Limited Space: Allocating the Geostationary Orbit

Finch, Michael J. | January 1, 1986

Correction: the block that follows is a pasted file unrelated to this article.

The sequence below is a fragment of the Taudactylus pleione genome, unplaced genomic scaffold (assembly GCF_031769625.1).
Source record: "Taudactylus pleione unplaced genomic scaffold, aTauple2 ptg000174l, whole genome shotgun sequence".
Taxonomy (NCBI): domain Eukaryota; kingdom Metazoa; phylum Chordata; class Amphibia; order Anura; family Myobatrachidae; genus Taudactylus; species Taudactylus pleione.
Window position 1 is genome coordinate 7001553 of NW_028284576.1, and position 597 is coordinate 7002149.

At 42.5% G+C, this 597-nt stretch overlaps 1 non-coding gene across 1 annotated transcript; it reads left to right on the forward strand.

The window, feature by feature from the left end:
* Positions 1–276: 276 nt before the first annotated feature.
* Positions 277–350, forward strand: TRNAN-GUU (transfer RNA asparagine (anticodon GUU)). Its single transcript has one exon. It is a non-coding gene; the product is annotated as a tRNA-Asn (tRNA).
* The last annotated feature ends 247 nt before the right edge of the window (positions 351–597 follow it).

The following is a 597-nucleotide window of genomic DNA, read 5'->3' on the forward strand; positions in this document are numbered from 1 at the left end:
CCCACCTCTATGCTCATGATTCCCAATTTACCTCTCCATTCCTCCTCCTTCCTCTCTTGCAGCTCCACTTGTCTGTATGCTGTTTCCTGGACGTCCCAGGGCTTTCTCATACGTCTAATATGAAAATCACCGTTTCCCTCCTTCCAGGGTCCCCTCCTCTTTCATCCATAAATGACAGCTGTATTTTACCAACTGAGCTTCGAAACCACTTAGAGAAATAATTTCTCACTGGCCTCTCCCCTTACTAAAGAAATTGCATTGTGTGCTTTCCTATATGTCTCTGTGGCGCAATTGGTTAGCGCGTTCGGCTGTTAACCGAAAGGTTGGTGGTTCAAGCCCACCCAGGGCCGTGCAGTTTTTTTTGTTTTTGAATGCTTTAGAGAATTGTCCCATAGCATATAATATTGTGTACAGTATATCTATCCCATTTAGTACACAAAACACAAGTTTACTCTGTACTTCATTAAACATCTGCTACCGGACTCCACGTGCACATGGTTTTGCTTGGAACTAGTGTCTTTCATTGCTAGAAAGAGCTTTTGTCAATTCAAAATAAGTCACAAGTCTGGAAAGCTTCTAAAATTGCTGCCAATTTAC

In many ways, the space shuttle inaugurated a new phase in the development of space as an international resource. The shuttle may be used to launch satellites into orbit and has the additional capability of retrieving and repairing satellites. As the number of satellites in orbit increases, the problem of interference among satellites escalates. The issue centers around the geostationary orbit and the electromagnetic spectrum as well as direct satellite broadcasting from orbiting transmission stations to individual receivers. This Comment will examine the current legal and probable future state of the international zone known as the geostationary orbit and the corresponding issue of direct satellite broadcasting. Additionally, this Comment will analyze the impact of the varying positions of states regarding the geostationary orbit, direct satellite broadcasting, and the likelihood of international agreement on issues regarding these concerns. Finally, this Comment will propose possible solutions consistent with current international law.